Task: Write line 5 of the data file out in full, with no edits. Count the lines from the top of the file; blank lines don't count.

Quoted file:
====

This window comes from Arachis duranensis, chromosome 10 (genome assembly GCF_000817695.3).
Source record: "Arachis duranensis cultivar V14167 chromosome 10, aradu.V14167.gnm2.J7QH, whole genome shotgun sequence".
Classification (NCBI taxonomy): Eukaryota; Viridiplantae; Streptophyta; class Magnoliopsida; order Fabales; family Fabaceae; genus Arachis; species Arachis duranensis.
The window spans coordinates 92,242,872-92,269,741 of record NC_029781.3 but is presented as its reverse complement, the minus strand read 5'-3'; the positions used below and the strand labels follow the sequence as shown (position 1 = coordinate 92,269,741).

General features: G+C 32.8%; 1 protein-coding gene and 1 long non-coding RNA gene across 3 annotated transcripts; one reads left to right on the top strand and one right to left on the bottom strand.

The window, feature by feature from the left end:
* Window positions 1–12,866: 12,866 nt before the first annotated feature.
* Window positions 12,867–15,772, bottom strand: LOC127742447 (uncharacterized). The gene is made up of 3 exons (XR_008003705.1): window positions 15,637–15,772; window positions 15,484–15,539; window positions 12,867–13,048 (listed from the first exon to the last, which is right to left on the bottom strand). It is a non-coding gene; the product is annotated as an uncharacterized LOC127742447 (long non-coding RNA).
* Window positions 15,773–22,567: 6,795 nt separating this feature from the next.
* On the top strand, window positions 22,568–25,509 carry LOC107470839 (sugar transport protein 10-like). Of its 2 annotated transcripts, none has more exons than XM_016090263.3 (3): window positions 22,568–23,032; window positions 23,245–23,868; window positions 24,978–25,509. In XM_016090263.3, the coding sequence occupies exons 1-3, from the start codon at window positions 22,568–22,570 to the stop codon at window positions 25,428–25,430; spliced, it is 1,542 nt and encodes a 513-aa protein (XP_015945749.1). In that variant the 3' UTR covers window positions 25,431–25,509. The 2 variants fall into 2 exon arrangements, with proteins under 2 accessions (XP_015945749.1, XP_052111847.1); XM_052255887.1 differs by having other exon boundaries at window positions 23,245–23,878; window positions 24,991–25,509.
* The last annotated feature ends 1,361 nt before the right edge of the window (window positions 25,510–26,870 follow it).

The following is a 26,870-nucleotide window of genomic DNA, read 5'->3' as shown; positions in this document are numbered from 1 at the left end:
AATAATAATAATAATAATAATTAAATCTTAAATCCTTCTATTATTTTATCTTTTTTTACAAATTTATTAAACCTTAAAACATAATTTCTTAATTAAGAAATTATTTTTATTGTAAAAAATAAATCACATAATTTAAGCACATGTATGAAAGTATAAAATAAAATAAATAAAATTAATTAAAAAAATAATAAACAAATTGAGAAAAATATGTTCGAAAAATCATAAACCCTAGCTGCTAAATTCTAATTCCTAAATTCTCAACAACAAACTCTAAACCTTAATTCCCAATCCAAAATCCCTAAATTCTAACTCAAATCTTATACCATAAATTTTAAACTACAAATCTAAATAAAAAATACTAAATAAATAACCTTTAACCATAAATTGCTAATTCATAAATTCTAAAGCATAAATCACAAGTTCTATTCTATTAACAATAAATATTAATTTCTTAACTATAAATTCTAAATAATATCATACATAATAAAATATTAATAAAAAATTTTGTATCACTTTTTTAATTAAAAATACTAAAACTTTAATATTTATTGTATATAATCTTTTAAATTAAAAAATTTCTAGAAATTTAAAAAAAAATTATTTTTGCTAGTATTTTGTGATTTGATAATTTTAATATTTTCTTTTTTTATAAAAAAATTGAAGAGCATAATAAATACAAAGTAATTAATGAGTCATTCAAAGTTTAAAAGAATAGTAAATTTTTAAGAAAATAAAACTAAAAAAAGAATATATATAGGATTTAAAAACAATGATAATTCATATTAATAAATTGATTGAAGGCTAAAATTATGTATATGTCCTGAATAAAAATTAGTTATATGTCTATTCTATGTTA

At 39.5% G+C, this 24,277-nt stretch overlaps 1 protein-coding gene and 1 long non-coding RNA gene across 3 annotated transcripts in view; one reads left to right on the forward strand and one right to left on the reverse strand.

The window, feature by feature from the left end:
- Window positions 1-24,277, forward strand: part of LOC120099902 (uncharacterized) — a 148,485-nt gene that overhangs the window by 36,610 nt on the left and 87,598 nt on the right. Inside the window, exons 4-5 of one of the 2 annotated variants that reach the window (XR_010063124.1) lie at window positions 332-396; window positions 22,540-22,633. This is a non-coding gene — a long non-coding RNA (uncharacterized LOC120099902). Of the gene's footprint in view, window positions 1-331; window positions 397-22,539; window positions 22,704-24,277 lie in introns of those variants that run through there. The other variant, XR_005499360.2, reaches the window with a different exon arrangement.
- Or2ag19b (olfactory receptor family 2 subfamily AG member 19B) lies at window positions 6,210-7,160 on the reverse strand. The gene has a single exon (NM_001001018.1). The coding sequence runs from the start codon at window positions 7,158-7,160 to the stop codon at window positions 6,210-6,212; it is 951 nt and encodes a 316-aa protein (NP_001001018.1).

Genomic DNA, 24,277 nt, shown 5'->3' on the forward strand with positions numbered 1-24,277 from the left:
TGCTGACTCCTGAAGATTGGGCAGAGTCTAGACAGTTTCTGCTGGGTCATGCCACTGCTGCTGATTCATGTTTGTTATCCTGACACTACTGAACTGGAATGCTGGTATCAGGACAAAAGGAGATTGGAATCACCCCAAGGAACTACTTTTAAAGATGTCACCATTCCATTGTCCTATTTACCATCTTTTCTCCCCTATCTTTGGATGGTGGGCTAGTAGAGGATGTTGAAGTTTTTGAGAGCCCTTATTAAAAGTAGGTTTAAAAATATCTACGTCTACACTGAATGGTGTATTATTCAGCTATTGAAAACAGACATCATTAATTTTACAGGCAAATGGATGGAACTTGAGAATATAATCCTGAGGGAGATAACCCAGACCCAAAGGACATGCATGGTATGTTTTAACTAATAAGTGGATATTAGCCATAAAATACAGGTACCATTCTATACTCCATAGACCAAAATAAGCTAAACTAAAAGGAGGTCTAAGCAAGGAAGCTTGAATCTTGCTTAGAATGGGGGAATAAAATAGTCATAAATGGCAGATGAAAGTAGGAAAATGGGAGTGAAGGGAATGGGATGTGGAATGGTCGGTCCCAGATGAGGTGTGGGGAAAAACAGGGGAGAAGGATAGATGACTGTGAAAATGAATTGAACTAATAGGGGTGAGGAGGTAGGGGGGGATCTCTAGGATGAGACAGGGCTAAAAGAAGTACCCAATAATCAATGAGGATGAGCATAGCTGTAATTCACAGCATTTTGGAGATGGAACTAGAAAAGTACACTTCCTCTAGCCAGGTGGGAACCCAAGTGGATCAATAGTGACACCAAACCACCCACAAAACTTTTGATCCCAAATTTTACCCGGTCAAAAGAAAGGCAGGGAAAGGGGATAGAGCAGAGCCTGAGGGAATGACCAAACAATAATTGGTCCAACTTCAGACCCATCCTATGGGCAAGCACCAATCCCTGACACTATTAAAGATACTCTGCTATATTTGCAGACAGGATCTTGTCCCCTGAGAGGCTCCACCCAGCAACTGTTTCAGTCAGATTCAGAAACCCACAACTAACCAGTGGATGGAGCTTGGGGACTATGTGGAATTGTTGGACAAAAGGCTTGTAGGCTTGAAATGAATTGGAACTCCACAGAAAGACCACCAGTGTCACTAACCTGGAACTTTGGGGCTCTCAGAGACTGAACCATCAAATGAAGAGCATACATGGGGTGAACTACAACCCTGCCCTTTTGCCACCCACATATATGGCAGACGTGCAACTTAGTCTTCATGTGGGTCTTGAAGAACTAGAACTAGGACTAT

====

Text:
General features: G+C 32.8%; 1 protein-coding gene and 1 long non-coding RNA gene across 3 annotated transcripts; one reads left to right on the top strand and one right to left on the bottom strand.